As an external coach serving individual or corporate clients, there are typically one or two parties in each coaching relationship. There is your client, which may be an individual, a team, or a group. Then there might be a payee or sponsor – the one who brought you in to coach that person or group.
That makes external coaching a 1 to 1 or a 1 to 2 model.
As an internal coach working within an organization, however, you need to manage multiple relationships. It’s a 1 to many model.
One of the first relationships you have as an internal coach is with the leadership – whoever is bringing you into the role – this is typically a supervisor, manager, or department head. This is who supervises you and coordinates your work, and this is who advocates for funding for the coaching – the payee or sponsor, just like in external coaching.
Then there are your clients, and there are lots of them: teams, groups, and individuals. And you have agreements and relationships with all of them, so you can be clear about what you can expect from them, and what they can expect from you.
But what about when your agreement with one client or set of clients overlaps with your agreement with another? This convergence of client agreements (sometimes known as conflicts of interest), becomes another type of relationship.
For example, a supervisor having a coaching session may mention the name of an employee. Meanwhile, the internal coach may also be coaching that individual as well, even if they’re in another department.
Sometimes the convergence is more subtle, where even the possibility of conflict can create issues. One internal coach shared that they must be careful about even being seen talking to a supervisor because people could read into that.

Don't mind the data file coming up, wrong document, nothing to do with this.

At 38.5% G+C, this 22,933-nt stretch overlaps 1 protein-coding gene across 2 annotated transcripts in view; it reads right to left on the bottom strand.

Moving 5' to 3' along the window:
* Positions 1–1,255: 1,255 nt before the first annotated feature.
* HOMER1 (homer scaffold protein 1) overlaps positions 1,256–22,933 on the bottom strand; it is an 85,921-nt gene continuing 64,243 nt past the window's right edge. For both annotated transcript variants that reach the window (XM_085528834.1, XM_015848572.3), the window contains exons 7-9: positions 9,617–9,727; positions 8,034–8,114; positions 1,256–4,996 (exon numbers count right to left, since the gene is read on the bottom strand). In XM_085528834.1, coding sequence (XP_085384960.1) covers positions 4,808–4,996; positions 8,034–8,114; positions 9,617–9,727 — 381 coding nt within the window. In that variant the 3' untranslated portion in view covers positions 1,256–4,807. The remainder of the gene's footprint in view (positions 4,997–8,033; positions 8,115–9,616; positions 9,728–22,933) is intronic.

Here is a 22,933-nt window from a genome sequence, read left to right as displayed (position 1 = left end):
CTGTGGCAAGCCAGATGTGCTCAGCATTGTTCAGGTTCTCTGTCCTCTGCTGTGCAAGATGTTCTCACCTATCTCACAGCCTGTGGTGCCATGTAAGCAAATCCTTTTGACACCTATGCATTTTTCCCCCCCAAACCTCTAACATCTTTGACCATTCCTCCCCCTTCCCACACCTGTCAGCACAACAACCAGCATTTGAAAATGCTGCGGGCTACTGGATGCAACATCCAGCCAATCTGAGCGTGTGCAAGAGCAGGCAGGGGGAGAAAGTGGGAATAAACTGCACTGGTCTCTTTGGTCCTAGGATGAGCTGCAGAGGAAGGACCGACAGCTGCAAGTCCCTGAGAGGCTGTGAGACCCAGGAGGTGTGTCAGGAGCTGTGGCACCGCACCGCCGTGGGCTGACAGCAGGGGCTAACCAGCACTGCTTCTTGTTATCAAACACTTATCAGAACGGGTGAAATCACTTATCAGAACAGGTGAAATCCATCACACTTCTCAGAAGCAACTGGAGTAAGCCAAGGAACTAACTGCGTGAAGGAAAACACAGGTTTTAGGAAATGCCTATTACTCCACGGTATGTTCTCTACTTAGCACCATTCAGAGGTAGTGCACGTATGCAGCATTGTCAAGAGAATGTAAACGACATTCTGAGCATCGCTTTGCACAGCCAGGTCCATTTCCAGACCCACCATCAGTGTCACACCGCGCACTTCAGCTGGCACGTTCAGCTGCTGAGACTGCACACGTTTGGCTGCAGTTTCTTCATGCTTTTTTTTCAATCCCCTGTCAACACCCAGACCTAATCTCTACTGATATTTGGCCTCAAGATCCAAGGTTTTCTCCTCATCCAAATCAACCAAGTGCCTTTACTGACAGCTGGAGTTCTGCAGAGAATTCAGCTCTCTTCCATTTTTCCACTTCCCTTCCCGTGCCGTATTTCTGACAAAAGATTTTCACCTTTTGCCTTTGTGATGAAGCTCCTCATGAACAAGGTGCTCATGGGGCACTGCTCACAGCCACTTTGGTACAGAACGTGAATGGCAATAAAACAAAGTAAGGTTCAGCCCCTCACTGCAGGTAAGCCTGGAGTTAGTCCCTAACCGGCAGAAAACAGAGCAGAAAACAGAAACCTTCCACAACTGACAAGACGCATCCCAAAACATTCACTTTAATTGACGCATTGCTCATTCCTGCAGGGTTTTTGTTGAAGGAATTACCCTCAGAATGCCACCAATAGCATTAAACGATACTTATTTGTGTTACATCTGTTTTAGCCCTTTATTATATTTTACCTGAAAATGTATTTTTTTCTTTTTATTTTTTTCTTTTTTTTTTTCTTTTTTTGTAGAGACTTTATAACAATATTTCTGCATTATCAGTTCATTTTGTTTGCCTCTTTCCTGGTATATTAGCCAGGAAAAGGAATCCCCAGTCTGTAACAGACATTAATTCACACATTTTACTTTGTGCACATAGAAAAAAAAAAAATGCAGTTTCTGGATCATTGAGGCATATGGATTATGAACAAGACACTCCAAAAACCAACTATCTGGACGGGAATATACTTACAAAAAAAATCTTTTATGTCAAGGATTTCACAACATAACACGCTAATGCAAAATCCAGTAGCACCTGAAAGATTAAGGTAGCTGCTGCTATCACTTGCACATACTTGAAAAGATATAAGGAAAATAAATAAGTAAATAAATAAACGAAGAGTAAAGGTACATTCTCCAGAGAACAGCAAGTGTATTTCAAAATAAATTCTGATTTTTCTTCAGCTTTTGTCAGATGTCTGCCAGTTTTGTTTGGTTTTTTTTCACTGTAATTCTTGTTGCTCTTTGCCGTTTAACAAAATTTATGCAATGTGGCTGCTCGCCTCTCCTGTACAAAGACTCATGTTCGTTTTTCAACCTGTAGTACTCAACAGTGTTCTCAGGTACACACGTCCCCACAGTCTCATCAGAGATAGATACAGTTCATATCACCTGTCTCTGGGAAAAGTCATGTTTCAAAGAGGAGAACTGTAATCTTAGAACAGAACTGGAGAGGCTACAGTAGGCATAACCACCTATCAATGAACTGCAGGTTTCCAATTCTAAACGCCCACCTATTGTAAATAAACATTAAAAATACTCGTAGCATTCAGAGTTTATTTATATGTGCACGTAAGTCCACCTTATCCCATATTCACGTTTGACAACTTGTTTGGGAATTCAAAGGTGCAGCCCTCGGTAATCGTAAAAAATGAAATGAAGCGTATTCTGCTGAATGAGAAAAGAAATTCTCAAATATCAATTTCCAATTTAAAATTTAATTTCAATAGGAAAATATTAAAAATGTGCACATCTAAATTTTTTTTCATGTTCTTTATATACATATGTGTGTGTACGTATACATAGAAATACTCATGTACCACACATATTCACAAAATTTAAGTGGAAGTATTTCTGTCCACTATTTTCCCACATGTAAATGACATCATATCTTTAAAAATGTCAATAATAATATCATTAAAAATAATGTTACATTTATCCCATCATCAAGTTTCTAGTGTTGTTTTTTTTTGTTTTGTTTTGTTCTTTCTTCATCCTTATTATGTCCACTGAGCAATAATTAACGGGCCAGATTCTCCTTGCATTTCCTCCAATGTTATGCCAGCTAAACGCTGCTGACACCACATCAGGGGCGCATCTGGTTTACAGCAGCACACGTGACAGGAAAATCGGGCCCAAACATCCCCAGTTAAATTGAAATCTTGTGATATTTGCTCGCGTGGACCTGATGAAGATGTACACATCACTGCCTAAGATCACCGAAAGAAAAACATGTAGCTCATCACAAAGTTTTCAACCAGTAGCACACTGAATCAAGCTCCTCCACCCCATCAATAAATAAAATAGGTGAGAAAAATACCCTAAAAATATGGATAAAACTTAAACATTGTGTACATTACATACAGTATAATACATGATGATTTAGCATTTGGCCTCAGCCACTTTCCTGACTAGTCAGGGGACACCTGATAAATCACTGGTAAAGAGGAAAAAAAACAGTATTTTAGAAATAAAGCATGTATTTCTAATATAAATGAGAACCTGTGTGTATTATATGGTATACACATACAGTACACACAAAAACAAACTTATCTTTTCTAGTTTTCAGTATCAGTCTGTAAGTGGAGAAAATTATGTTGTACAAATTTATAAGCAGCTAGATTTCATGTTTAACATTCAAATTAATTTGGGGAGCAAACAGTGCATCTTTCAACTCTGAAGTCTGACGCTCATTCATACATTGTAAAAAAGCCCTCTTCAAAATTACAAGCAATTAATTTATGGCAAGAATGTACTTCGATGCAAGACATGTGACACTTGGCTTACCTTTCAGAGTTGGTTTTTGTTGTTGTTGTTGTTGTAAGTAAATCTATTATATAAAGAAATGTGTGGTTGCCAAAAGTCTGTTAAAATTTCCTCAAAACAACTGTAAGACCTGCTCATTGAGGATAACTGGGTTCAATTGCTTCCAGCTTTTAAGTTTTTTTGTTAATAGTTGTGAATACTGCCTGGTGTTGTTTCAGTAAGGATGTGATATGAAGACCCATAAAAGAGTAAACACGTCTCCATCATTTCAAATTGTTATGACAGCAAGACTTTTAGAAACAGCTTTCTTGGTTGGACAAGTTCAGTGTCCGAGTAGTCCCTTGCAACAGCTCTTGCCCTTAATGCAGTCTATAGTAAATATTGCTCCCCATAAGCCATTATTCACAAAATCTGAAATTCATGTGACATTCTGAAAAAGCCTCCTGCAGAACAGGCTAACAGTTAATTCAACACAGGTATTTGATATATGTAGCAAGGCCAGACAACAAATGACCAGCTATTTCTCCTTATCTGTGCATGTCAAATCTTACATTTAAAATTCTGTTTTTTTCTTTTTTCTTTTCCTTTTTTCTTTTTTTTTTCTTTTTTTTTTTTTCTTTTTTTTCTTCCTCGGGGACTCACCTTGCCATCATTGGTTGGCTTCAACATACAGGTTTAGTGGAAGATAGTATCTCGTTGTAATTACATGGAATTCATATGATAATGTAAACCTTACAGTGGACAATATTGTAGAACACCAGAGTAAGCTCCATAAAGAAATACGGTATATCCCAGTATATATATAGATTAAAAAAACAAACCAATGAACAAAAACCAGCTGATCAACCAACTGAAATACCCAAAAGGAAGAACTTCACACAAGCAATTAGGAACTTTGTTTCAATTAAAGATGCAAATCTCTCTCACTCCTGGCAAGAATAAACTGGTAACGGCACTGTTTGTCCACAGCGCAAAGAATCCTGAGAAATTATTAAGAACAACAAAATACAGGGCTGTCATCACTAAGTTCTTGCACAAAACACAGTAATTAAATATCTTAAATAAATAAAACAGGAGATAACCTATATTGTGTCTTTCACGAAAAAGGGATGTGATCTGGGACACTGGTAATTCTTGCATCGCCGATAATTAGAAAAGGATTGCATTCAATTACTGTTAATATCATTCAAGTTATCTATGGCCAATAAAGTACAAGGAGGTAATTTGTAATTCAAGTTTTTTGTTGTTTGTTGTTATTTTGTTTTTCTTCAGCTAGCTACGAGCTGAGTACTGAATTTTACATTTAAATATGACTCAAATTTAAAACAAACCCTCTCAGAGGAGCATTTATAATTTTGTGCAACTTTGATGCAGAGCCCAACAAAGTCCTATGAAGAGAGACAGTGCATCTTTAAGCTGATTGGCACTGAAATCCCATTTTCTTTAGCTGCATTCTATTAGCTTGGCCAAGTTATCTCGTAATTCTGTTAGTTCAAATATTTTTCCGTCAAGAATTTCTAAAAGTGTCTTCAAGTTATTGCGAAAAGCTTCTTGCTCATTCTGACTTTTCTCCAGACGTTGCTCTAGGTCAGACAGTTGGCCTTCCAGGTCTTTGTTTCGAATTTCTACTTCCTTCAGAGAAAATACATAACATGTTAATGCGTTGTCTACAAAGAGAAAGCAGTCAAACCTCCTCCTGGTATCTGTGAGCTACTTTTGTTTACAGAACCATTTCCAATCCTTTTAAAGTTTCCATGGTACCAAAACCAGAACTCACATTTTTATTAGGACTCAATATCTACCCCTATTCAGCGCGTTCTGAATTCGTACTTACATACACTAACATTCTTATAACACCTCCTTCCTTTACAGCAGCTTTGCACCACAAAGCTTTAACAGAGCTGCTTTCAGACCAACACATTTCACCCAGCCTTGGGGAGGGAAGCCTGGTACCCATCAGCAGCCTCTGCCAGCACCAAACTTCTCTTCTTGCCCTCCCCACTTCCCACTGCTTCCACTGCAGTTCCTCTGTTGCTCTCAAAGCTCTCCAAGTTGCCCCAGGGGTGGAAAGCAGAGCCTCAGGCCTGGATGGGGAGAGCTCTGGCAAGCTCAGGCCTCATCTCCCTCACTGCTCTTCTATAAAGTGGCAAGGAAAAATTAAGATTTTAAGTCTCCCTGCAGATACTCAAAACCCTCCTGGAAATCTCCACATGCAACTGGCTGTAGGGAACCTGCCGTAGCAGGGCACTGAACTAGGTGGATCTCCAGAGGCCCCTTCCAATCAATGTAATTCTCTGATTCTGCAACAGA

The fourth relationship in internal coaching is with the system, or culture, which you’ve likely been brought in to change. So you are in essence coaching the system. Ideally, as you change things in the small unit you are working with, that impact will spread throughout the organization. Unfortunately, that doesn’t often happen because the change is frequently stopped at a higher level of leadership.
It’s important for internal coaches to recognize the multi-dimensional, multi-faceted nature of these four coaching relationships, and how different this is from external coaching. And this applies both in corporate settings and in ministry, where more coaches are being brought in to create a coaching culture and serve as internal coaches.
Use this quadrant of the four relationships in internal coaching as a quick check-in of how you’re doing. My hunch is that one or two will come more naturally to you, and there will be at least one where you may need to lean in further.
As a training provider with more and more internal coaches coming through our program, we’re doing the same assessment. We’re solid in equipping coaches for their work in client relationships, and with leadership. We’re still developing training resources for the other two areas, including my book about internal coaching.